Therefore, we investigated the relationships of all PA domains with total and segmental BMD. It was found that physical activity at school showed no relationship with total or segmental BMD. Agreeing with our results, Heidemann et al.55. Heidemann M, Jespersen E, Holst R, et al. The impact on children’s bone health of a school-based physical education program and participation in leisure time sports: the Childhood Health, Activity and Motor Performance School (the CHAMPS) study, Denmark. Prev Med. 2013;57(2):87–91. found from a two-year follow-up that increased physical activity at school (e.g. the number of days of physical education) did not give rise to any significant increase in BMD. Valdimarsson et al.66. Valdimarsson O, Linden C, Johnell O, Gardsell P, Karlsson MK. Daily physical education in the school curriculum in prepubertal girls during 1 year is followed by an increase in bone mineral accrual and bone width--data from the prospective controlled Malmö pediatric osteoporosis prevention study. CalcifTissue Int. 2006;78(2):65–71. found that girls who engaged in more than 3 hours of physical education at school per week during a one-year follow-up did not present higher total and leg BMD than those at a traditional school (1 hour of physical education per week). These findings suggest that physical activity performed only in a school environment is insufficient to generate increases in BMD. Since no details on the type of activities performed in these interventions were reported in those studies, we assume that these findings were due to low weight-bearing activities in the interventions.

On the other hand, some studies have demonstrated beneficial effects on BMD sites from interventions during school time, even after three years.2424. Meyer U, Ernst D, Zahner L, et al. 3-Year follow-up results of bone mineral content and density after a school-based physical activity randomized intervention trial. Bone. 2013;55(1 ):16–22. In the study by Meyer et al.,2424. Meyer U, Ernst D, Zahner L, et al. 3-Year follow-up results of bone mineral content and density after a school-based physical activity randomized intervention trial. Bone. 2013;55(1 ):16–22. the physical education classes were composed of a multi-component PA intervention that included daily physical education with at least 10 minutes of jumping or strength-training exercises of various intensities. A similar protocol was used by Heidemann et al.,55. Heidemann M, Jespersen E, Holst R, et al. The impact on children’s bone health of a school-based physical education program and participation in leisure time sports: the Childhood Health, Activity and Motor Performance School (the CHAMPS) study, Denmark. Prev Med. 2013;57(2):87–91. comprising increased numbers of physical education classes, but the results were different. In their study, the adolescents who participated in the nine-month intervention program demonstrated increased total BMD. However, comparisons between the results from these studies showed that there were some limitations regarding the type, frequency and duration of PA and pubertal maturation, which makes it difficult to establish a pattern in the relationship between school PA and BMD.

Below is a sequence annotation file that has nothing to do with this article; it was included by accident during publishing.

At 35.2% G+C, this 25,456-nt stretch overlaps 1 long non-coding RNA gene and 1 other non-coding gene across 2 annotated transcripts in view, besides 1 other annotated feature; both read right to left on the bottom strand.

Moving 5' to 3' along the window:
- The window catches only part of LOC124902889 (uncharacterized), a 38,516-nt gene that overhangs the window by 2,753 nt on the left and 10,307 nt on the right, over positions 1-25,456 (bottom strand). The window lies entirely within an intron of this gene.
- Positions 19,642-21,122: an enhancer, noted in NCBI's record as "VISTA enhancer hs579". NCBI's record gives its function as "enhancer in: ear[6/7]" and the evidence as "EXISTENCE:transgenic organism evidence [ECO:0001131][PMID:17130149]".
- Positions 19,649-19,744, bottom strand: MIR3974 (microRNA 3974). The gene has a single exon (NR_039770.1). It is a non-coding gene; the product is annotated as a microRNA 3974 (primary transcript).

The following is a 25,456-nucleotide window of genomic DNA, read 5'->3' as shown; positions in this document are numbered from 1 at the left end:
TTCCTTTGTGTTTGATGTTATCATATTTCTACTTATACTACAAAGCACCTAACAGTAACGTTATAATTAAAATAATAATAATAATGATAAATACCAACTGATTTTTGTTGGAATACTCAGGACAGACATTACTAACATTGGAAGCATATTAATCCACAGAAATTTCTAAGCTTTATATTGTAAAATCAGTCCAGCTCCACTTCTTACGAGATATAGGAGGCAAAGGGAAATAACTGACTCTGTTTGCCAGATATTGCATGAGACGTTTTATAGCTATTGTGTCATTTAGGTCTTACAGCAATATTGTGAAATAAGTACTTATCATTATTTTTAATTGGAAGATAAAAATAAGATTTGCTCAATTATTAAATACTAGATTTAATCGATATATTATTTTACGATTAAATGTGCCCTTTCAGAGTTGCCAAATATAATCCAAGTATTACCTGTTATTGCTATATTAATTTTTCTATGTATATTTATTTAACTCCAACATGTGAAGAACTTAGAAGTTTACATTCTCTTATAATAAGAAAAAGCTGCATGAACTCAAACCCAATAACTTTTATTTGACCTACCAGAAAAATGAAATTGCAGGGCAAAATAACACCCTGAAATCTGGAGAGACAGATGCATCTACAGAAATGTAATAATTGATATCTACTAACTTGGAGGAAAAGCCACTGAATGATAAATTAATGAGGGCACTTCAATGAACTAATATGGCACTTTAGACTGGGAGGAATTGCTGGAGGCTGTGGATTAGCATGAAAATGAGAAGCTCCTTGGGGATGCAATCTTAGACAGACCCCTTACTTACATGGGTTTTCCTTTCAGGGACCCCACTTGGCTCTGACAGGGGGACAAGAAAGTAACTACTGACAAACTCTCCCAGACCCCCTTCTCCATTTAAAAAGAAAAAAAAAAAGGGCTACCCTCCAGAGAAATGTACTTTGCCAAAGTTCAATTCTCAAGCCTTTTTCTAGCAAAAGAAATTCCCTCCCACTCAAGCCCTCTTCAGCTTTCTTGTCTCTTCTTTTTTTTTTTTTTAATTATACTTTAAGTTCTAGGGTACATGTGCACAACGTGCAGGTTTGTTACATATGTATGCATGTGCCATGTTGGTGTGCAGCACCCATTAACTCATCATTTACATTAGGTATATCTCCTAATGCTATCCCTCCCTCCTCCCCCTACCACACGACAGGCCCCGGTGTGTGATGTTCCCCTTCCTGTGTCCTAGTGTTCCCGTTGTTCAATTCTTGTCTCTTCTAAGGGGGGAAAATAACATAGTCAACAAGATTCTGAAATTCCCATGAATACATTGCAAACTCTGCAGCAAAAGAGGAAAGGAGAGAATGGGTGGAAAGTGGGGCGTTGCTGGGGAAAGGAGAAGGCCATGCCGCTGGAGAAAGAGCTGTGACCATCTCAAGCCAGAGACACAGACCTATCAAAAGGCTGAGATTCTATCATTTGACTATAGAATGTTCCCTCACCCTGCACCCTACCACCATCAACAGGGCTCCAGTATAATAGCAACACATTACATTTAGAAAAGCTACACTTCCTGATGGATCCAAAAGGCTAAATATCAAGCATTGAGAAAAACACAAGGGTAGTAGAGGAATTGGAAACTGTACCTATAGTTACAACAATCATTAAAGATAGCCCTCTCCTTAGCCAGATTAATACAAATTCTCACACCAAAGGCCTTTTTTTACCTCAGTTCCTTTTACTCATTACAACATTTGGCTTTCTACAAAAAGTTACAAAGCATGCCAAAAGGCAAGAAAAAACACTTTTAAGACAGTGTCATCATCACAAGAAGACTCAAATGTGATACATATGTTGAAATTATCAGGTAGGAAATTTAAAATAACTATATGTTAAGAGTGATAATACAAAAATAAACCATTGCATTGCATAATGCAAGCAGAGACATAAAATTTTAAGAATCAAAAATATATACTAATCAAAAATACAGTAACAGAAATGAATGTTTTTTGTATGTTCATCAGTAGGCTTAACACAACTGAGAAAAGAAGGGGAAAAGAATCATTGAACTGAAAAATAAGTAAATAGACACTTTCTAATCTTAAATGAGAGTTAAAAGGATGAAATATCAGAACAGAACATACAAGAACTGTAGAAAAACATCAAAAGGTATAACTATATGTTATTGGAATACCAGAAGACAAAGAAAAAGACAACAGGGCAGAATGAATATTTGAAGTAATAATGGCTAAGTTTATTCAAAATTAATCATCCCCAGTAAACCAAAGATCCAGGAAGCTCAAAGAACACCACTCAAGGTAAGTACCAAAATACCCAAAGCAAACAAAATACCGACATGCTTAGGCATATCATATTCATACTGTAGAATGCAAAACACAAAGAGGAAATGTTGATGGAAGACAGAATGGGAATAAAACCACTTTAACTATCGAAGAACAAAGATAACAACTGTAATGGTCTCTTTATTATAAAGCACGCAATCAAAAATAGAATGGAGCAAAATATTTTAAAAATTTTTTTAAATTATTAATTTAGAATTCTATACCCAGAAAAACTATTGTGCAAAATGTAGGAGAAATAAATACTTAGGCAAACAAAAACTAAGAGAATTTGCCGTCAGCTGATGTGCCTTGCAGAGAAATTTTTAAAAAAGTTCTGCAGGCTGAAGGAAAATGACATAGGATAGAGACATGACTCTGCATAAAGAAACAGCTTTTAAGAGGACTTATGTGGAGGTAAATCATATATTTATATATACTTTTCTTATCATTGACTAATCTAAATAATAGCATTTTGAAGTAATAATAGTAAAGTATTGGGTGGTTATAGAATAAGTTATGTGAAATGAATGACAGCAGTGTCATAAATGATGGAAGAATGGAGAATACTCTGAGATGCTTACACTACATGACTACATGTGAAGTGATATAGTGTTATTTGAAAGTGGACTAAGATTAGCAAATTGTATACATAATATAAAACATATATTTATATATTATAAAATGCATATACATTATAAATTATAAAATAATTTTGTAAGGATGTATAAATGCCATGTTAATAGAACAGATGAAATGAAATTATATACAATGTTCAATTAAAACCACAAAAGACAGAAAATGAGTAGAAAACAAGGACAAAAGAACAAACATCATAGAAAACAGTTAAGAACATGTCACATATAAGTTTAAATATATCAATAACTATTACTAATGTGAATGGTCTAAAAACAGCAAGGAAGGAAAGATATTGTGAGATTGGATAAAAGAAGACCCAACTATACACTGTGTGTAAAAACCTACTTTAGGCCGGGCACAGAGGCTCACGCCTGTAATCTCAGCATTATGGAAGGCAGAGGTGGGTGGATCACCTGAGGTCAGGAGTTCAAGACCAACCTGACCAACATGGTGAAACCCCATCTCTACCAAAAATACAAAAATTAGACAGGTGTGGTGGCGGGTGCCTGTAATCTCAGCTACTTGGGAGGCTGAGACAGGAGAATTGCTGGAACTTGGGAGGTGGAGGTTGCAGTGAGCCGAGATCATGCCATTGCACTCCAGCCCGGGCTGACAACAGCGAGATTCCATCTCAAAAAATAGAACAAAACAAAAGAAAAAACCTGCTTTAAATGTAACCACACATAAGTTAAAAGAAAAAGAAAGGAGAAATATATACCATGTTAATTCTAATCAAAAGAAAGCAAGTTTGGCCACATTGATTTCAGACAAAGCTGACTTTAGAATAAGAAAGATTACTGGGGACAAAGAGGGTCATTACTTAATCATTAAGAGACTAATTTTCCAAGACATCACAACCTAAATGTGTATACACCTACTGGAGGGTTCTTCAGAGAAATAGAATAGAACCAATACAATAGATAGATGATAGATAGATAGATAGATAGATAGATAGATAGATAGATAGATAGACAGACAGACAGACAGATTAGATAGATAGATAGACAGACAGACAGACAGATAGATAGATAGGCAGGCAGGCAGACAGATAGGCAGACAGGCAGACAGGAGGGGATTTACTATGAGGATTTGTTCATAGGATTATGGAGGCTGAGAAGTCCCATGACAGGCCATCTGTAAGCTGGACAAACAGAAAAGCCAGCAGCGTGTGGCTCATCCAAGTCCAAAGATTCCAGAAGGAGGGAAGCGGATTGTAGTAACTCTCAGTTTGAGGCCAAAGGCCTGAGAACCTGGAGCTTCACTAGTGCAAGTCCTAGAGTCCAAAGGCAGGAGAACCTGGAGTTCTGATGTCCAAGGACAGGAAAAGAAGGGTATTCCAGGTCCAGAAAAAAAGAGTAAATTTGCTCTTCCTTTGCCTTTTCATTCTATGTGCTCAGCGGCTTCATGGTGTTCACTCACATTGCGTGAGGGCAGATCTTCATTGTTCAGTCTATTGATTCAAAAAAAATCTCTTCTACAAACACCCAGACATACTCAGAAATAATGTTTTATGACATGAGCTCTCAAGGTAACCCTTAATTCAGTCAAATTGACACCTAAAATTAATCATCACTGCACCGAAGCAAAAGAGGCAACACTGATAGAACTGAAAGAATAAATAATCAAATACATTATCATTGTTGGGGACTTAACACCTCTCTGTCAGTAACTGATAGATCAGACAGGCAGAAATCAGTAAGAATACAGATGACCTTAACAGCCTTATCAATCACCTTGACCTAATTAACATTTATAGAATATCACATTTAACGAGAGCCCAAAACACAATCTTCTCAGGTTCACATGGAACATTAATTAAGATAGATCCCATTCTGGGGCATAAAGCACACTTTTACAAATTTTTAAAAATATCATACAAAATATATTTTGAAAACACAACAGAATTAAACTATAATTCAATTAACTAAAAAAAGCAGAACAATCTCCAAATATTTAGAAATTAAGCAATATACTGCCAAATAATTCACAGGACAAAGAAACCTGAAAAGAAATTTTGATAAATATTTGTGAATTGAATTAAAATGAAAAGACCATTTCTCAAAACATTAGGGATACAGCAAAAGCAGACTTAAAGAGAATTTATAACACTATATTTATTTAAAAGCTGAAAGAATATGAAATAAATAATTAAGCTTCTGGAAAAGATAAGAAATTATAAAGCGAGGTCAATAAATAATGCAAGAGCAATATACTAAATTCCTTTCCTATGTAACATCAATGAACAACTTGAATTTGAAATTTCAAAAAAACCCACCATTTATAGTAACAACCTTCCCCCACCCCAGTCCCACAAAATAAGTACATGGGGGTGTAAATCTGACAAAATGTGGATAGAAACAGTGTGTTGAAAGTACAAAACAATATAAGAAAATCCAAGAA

In our investigation on the relationship between leisure PA and BMD sites, it was found that school PA was unlikely to be sufficient to increase total and segmental BMD. In the Baecke questionnaire, there are two important questions in this section that address how long adolescents spend walking and/or cycling. Thus, adolescents who are active with regard to leisure PA must spend more time on these activities. Park et al.99. Park S, Park CY, Ham JO, Lee BK. Familial interactions and physical, lifestyle, and dietary factors to affect bone mineral density of children in the KNHANES 2009–2010. J Bone Miner Metab. 2014;32(4):455–67. found that the practice of regular walking was not positively correlated with total or segmental BMD in adolescents. Corroborating this, in the study by Deere et al.77. Deere K, Sayers A, Rittweger J, Tobias JH. Habitual levels of high, but not moderate or low, impact activity are positively related to hip BMD and geometry: results from a population-based study of adolescents. J Bone Miner Res. 2012;27(9):1887–95. adolescents who practiced running or high-impact activities presented higher values for hip BMD. In contrast, the practice of jogging showed little benefit at the BMD sites. Another type of leisure PA considered in the questionnaire was cycling. A large number of studies have demonstrated that the practice of cycling is insufficient to increase total and segmental BMD.88. Duncan CS, Blimkie CJ, Cowell CT, et al. Bone mineral density in adolescent female athletes: relationship to exercise type and muscle strength. Med Sci Sports Exerc. 2002;34(2):286–94.,1515. Gómez-Bruton A, González-Agüero A, Olmedillas H, et al. Do calcium and vitamin D intake influence the effect of cycling on bone mass through adolescence? Nutr Hosp. 2013;28(4):1136–9. These results demonstrated that physical activity performed without or with little weight-bearing showed no benefits at the BMD sites.